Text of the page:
There is evidence that students' communication skills deteriorate during their clinical years  and teaching these skills is neglected during those years . Therefore, one of the major aims of reformed medical curricua is to design and provide training for medical students that integrates knowledge and competencies through the early implementation of clinical experiences. Compared to the widespread research on postgraduate communication training, empirical results examining training within early medical studies are less common. Most publications involve descriptive work that introduces new concepts [9, 22] or explores students' needs and perceptions [23, 24]. Nevertheless, there is some evidence that communication skills training offered to students early in the curriculum is worthwhile [25–27].
The purpose of this study was to assess the effectiveness of newly developed communication training for first-year medical students to improve their knowledge and skills and to identify vital areas for implementation in the reform curriculum.
The exact meaning of "communication skills" remains unclear, and detailed information on the content of communication skills education is often lacking . Cegala and Lenzmeier Broz  reviewed 26 studies published since 1990 and found little consistency in definitions of communication skills in these studies. These authors note that, in many cases, the instruments used to assess communication effects miss the target of the intervention. We attempt to address this issue in the present study by carefully examining the literature on the assessment of communication skills to identify an appropriate measure for our training issues. To address the inconsistency in definitions, we use the Kalamazoo Consensus Statement  as a framework for our intervention. Published in 2001 by a group of representatives from major medical education and professional organisations, this statement provides a list of essential elements in patient-physician communication: (1) build the doctor-patient relationship; (2) open the discussion; (3) gather information; (4) understand the patient's perspective; (5) share information; (6) reach agreement on problems and plans; and (7) provide closure. We rely on the Kalamazoo statement because an equivalent for German-speaking countries had not been published at the time our intervention was planned.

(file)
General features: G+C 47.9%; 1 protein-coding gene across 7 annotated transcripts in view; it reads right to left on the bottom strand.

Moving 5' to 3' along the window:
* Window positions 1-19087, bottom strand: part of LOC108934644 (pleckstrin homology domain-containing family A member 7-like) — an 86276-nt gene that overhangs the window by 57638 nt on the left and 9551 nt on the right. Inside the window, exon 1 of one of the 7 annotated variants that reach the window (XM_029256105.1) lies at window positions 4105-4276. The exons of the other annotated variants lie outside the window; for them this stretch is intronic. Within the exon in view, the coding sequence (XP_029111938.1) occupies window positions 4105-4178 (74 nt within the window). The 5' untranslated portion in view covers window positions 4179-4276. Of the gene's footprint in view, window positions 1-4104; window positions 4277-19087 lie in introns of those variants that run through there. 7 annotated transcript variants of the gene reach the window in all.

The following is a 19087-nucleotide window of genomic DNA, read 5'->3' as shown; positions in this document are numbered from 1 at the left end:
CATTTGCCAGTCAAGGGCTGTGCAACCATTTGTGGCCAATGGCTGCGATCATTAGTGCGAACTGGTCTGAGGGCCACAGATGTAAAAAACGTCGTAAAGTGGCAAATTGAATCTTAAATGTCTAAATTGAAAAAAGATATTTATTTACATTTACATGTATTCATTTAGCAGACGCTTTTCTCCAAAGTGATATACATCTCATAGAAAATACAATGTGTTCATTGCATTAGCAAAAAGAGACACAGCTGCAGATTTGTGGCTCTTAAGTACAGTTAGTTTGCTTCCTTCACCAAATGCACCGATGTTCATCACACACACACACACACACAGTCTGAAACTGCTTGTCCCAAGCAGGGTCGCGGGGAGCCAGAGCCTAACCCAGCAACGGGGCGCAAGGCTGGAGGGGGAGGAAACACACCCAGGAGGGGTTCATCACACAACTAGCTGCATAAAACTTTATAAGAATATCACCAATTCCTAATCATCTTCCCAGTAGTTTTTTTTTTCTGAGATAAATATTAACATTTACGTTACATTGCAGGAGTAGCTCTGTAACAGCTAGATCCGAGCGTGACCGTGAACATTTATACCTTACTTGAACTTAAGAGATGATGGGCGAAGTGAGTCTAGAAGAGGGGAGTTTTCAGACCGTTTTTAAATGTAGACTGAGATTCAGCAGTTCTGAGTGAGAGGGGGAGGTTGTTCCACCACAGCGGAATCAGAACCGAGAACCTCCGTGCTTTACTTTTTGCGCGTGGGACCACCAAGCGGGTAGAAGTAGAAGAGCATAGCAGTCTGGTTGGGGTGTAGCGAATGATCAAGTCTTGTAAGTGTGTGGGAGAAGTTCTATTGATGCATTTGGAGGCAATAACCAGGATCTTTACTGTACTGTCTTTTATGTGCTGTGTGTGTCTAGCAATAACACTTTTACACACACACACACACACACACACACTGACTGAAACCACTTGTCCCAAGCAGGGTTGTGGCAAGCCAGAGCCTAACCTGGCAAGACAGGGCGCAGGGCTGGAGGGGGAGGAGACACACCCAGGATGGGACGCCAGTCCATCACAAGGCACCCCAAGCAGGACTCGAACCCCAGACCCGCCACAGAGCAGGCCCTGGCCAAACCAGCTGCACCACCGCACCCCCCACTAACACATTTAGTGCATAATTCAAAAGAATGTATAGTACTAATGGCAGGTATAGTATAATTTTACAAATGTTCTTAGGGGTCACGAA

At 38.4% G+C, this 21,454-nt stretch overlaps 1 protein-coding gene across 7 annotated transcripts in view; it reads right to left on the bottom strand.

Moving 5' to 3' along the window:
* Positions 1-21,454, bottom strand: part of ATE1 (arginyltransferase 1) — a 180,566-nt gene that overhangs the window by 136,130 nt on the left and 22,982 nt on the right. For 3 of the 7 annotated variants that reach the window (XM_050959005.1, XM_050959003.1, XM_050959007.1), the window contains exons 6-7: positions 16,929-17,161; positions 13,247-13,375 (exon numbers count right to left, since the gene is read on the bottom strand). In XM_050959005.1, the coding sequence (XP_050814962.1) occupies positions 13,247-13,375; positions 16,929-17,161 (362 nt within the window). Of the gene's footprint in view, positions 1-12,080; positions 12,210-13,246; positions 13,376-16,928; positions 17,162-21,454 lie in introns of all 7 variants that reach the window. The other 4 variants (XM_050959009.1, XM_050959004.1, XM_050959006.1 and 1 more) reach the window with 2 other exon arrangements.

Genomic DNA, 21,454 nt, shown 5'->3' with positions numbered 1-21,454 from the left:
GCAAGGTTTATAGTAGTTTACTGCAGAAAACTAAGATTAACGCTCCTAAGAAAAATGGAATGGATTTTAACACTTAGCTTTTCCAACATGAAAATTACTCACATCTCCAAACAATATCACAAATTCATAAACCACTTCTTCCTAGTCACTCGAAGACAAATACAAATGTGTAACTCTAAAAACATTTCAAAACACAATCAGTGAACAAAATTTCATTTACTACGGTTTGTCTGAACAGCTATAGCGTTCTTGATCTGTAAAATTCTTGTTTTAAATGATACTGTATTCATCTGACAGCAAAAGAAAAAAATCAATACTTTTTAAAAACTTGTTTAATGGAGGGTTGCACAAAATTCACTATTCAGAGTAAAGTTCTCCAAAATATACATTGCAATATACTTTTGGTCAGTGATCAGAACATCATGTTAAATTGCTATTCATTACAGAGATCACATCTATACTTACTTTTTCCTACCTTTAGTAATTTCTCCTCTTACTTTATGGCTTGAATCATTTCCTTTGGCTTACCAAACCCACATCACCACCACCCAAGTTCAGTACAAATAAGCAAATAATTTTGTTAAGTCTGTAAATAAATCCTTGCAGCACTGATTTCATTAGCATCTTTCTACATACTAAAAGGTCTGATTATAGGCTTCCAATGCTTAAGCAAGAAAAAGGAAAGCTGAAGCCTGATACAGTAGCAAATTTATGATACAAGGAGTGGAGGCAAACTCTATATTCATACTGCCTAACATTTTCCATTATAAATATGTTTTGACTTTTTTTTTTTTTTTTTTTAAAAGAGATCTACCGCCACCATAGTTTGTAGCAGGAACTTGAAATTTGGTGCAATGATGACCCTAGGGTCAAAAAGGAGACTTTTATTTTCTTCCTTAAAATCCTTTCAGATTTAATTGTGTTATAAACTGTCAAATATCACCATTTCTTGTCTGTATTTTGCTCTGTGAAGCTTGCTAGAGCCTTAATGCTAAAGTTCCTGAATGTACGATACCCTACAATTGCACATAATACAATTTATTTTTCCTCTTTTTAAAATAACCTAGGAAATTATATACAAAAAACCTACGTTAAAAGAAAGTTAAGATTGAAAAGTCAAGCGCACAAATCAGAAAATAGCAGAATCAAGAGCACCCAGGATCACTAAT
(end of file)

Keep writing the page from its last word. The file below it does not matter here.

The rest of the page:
Design and participants
At the University Medical Centre Hamburg-Eppendorf, an interdisciplinary team of faculty members is working on an overall reform of the curriculum based on the Bologna process, the implementation of a university education system consisting of bachelor's and master's degrees that are comparable throughout Europe. This reform will also include the revision of previous methods of teaching communication. In the course of this process, we developed and evaluated existing communication training to gain knowledge about its effective components as well as students' needs and preferences.
The communication-training module "Basics and Practise in Communication Skills" was embedded in a newly developed supplementary qualification for students in psychosocial-medicine at the University Medical Centre Hamburg-Eppendorf in Germany. We offered the newly developed training to a group of students who agreed to take part in addition to their regular studies (psychosocial-medicine students = PMS). The concept for our communication module was designed and field-tested in 2008 and was developed further in the following year.